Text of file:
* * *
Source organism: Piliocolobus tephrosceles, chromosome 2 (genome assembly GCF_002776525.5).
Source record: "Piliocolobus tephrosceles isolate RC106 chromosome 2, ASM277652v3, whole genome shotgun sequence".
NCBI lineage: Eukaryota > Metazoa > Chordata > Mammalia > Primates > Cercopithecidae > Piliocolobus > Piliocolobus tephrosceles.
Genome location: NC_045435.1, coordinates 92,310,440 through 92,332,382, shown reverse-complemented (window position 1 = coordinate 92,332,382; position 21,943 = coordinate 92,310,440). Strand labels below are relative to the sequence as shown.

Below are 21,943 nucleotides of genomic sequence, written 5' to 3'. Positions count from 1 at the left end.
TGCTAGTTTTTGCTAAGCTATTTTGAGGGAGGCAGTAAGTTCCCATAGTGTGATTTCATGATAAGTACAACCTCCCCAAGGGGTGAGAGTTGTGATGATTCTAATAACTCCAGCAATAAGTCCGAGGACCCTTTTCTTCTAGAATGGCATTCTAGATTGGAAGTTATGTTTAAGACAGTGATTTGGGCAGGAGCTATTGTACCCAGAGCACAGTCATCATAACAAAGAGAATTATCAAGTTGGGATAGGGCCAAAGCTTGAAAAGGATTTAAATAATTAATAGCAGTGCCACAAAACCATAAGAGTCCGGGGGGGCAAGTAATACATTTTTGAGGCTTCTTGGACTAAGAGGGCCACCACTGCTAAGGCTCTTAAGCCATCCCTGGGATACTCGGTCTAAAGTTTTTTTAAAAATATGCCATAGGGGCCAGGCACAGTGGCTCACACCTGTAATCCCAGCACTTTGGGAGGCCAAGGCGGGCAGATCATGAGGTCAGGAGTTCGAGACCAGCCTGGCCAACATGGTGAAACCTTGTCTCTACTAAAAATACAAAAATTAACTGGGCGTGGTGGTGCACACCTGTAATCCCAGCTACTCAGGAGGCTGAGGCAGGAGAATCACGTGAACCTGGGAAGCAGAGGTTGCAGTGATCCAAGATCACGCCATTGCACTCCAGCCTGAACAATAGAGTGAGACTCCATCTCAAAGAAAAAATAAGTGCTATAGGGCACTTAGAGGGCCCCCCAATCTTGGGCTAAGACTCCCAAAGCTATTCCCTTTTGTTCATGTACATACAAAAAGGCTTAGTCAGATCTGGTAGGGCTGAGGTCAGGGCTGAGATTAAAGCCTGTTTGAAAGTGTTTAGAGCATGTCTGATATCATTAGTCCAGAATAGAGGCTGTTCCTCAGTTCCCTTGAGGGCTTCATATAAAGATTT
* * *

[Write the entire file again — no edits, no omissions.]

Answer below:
Source organism: Piliocolobus tephrosceles, chromosome 2 (genome assembly GCF_002776525.5).
Source record: "Piliocolobus tephrosceles isolate RC106 chromosome 2, ASM277652v3, whole genome shotgun sequence".
NCBI lineage: Eukaryota > Metazoa > Chordata > Mammalia > Primates > Cercopithecidae > Piliocolobus > Piliocolobus tephrosceles.
Genome location: NC_045435.1, coordinates 92,310,440 through 92,332,382, shown reverse-complemented (window position 1 = coordinate 92,332,382; position 21,943 = coordinate 92,310,440). Strand labels below are relative to the sequence as shown.

Below are 21,943 nucleotides of genomic sequence, written 5' to 3'. Positions count from 1 at the left end.
TGCTAGTTTTTGCTAAGCTATTTTGAGGGAGGCAGTAAGTTCCCATAGTGTGATTTCATGATAAGTACAACCTCCCCAAGGGGTGAGAGTTGTGATGATTCTAATAACTCCAGCAATAAGTCCGAGGACCCTTTTCTTCTAGAATGGCATTCTAGATTGGAAGTTATGTTTAAGACAGTGATTTGGGCAGGAGCTATTGTACCCAGAGCACAGTCATCATAACAAAGAGAATTATCAAGTTGGGATAGGGCCAAAGCTTGAAAAGGATTTAAATAATTAATAGCAGTGCCACAAAACCATAAGAGTCCGGGGGGGCAAGTAATACATTTTTGAGGCTTCTTGGACTAAGAGGGCCACCACTGCTAAGGCTCTTAAGCCATCCCTGGGATACTCGGTCTAAAGTTTTTTTAAAAATATGCCATAGGGGCCAGGCACAGTGGCTCACACCTGTAATCCCAGCACTTTGGGAGGCCAAGGCGGGCAGATCATGAGGTCAGGAGTTCGAGACCAGCCTGGCCAACATGGTGAAACCTTGTCTCTACTAAAAATACAAAAATTAACTGGGCGTGGTGGTGCACACCTGTAATCCCAGCTACTCAGGAGGCTGAGGCAGGAGAATCACGTGAACCTGGGAAGCAGAGGTTGCAGTGATCCAAGATCACGCCATTGCACTCCAGCCTGAACAATAGAGTGAGACTCCATCTCAAAGAAAAAATAAGTGCTATAGGGCACTTAGAGGGCCCCCCAATCTTGGGCTAAGACTCCCAAAGCTATTCCCTTTTGTTCATGTACATACAAAAAGGCTTAGTCAGATCTGGTAGGGCTGAGGTCAGGGCTGAGATTAAAGCCTGTTTGAAAGTGTTTAGAGCATGTCTGATATCATTAGTCCAGAATAGAGGCTGTTCCTCAGTTCCCTTGAGGGCTTCATATAAAGATTT